Persistence. Not a word that’s often celebrated. Nor, in my view, a trait that is not encouraged enough. For many, it’s a word that invariably throws up pessimism and challenging connotations. Yet, I firmly believe that persistence is your most valuable business weapon, and in the last year, it’s fuelled my drive to continue to reach for the stars.
Persistence is unquestionably one of the foundations of success. When you fail or fall, it picks you up. Persistence is one of the traits that I see in successful people both in business and in life in general. As Bill Bradley, a Starbucks Corporate Director, put it so well: “Ambition is the path to success. Persistence is the vehicle you arrive in.” I’ve talked before about why failure is part of life’s learning curve, but as I see it, persistence is the mechanism by which we learn from failure and move to success. It’s the strength to keep going.
NEVER GIVING UP
On my podcast, Events That Made Me, I recently interviewed a good friend and business associate, Ruth Langsford, who told me how she carved out her first break into television. Persistence was very much at the heart of our conversation.
Ruth shared how, as a young woman fresh out of college, she met the head of personnel at her local television station. After that first meeting, she would ring him every week to see if there were any positions for her. Just a short phone call. A quick chat to check in and see if there was any change. Each week he would say no and the next week she would call again. The pattern repeated for many weeks, until, one day, he said yes.
That breakthrough moment led to her rising through the ranks, very quickly I might add, to becoming the household name she is today. Yet it wouldn’t have happened without her dogged persistence. You can hear all about it in Ruth’s words here: PODCASTS – Liz Taylor Consultancy (liz-taylor-consulting.co.uk)
So, if you believe that persistence is your most valuable business weapon, why is it sometimes viewed as a vice rather than a virtue?
As an opener, being persistent is hard work. Similar to my recent blog where I examined the difference between dreams and goals, there is a difference to persistence and other similar courses of action. Determination for instance focuses on the purpose, the end product, whereby persistence is in the doing. The continuous, repetitious, get up every morning and put in a day’s work, action that gets you there.
Belinda Johnson, Former CEO of Airbnb said: “Persistence pushes me to be bold and seek out the opportunities I’ve wanted. It starts by envisioning what you want, no matter how big or small, and believing that you can achieve it.”
My mantra in a nutshell.
Being persistent can also be viewed as irritating – especially if the person you’re being persistent with is busy. And it’s here, that really, we find the crux of it. People who are persistent can make others feel uncomfortable. No bad thing in my view. We all need to be taken out of our comfort zone. Make no apology for it.
There’s a stubbornness to persistence; in the continuation of a course of action in spite of difficulty or opposition. But I always say, put a wall in front of me and I’ll climb it, if I can’t climb it, give me a shovel and I’ll dig under it. I think back to an event I planned for Manchester United – a UEFA Champions League final in Moscow. With two weeks lead in and 24/7 detailed plans in place, Russian customs chose at the eleventh hour to hold all our air freight. Expensive – unthinkable – Furious –beyond! Then, hours of careful negotiations ensued. Calling anyone and everyone I knew. Putting plans B, C and D in action. It was insomnia combined with dogged persistence and sheer bloody mindedness that allowed me to deliver the event (thanks in part to extra time!). And the client, none the wiser.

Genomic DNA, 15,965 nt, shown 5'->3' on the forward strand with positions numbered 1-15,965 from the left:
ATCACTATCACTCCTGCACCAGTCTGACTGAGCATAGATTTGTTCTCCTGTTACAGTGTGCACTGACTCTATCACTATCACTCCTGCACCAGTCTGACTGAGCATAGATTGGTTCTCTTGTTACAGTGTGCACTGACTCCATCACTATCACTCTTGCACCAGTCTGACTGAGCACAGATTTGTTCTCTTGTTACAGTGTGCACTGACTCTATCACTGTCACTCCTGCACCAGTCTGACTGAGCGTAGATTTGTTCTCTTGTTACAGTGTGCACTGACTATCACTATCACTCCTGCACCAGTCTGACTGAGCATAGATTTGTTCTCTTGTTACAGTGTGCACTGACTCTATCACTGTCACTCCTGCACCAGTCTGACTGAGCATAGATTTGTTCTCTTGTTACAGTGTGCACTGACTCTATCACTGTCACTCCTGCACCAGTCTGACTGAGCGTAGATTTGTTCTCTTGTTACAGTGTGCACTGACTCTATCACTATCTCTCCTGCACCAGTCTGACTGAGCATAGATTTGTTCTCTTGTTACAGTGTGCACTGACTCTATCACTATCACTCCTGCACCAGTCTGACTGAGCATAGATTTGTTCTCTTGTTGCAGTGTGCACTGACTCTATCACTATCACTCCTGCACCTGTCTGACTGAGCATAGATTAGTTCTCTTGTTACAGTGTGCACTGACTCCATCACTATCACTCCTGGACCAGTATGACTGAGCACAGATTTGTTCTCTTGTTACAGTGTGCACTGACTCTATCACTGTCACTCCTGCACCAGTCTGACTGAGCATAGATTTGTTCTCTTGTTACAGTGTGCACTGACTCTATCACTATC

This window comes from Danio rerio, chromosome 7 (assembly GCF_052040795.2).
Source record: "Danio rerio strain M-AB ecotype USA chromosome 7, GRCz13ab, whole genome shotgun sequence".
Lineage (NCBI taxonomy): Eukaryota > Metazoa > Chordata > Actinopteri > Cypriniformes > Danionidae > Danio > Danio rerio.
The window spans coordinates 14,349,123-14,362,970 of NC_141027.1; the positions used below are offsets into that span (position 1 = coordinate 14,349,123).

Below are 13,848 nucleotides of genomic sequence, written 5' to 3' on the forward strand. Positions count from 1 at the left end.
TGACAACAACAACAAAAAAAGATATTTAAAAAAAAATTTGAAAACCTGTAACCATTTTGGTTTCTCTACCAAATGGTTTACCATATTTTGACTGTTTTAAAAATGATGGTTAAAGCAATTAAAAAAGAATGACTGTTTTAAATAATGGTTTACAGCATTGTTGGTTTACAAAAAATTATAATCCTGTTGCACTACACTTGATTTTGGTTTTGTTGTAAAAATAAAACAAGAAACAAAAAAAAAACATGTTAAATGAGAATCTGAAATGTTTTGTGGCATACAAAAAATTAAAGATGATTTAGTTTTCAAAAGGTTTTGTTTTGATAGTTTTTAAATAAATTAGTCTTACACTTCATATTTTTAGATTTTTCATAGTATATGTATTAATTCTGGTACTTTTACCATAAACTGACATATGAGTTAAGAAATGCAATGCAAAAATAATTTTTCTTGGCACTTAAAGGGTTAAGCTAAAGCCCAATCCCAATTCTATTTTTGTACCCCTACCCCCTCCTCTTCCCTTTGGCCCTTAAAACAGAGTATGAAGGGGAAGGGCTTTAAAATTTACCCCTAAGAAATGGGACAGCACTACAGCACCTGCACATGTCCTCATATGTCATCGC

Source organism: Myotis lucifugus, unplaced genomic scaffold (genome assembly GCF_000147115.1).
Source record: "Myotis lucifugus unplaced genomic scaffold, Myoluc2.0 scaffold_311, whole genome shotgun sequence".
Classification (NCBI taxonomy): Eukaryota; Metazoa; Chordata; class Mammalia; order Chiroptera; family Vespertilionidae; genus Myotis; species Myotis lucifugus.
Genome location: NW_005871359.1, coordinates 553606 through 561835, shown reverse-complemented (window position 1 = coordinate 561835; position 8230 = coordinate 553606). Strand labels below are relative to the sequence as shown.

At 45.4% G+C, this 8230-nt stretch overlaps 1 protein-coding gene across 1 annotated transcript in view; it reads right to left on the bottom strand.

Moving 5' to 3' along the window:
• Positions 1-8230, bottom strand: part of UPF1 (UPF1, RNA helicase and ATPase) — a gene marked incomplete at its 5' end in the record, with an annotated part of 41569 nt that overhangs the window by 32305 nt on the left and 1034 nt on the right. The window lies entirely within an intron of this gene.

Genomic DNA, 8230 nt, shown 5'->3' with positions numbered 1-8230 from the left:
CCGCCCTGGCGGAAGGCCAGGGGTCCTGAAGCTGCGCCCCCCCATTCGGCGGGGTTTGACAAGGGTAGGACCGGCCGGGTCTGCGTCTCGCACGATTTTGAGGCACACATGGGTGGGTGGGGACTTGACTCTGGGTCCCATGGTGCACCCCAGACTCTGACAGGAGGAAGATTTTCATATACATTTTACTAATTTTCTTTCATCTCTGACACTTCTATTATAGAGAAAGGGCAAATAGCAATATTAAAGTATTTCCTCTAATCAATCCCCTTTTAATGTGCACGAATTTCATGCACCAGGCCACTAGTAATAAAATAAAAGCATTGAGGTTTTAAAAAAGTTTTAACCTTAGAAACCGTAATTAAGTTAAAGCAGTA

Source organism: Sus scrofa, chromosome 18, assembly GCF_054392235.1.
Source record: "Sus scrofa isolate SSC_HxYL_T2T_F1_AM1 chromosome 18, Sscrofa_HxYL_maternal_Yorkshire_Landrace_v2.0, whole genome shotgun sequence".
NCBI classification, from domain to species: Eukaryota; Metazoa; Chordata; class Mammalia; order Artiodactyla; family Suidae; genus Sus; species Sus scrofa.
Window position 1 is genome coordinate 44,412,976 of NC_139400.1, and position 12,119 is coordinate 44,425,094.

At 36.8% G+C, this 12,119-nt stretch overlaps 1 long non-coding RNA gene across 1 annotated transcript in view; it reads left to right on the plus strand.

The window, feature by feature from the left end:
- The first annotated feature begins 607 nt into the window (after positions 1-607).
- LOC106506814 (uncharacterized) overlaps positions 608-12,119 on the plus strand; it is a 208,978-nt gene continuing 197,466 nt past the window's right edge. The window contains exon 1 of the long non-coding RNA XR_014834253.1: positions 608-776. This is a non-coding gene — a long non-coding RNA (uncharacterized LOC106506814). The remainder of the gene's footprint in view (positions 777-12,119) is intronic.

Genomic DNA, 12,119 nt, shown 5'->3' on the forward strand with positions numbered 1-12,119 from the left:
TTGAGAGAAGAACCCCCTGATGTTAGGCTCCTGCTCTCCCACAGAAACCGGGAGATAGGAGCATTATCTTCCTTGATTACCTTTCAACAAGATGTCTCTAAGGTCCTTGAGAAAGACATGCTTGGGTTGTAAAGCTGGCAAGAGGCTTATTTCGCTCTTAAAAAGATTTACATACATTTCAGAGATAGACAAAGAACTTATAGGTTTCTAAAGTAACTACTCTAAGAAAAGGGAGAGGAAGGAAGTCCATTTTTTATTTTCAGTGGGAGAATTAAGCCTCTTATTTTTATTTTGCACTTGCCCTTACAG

Therefore, for me, big element of persistence is overcoming adversity – making it something we all need right now. If 2020 showed us anything, it’s that obstacles can come out of nowhere in many guises. Yet we’ve seen business leaders with the courage and indomitable spirit to never give up by channelling their energy into keeping their businesses going no matter what it takes.
One man who would agree that persistence is your most valuable business weapon is chef, restauranteur and businessman Tom Kerridge. I recently had the pleasure of interviewing Tom on my podcast, who talked of how he and wife, Beth managed to steer their business through the 2006 recession. A combination of risk, resilience, 48hour shifts and a healthy dose of persistence. You can hear it in Tom’s words here: PODCASTS – Liz Taylor Consultancy (liz-taylor-consulting.co.uk)
THE PERSISTENCE MINDSET
Importantly. Persistence it would seem, is a key characteristic of many a successful businessperson. And if we’re to achieve anything in 2021, a steely, steadfast ‘keep going’ mindset will certainly be needed to get through the next few weeks and months. I love Maya Angelou, and she puts it like this: “Every storm runs out of rain” and she’s right. Use the light at the end of the tunnel as your motivation and goal.
Remember, those who dig their heels in and push towards the end goal no matter how far away it seems will undoubtedly come out on top when life returns to normal.
Finally, I have discovered the Warrior Mind Podcast at www.warriormindcoach.com. It’s a US podcast, and has some interesting thoughts on persistence: 10 Reasons to Practice Persistence: Warrior Mind Podcast #512 – (warriormindcoach.com)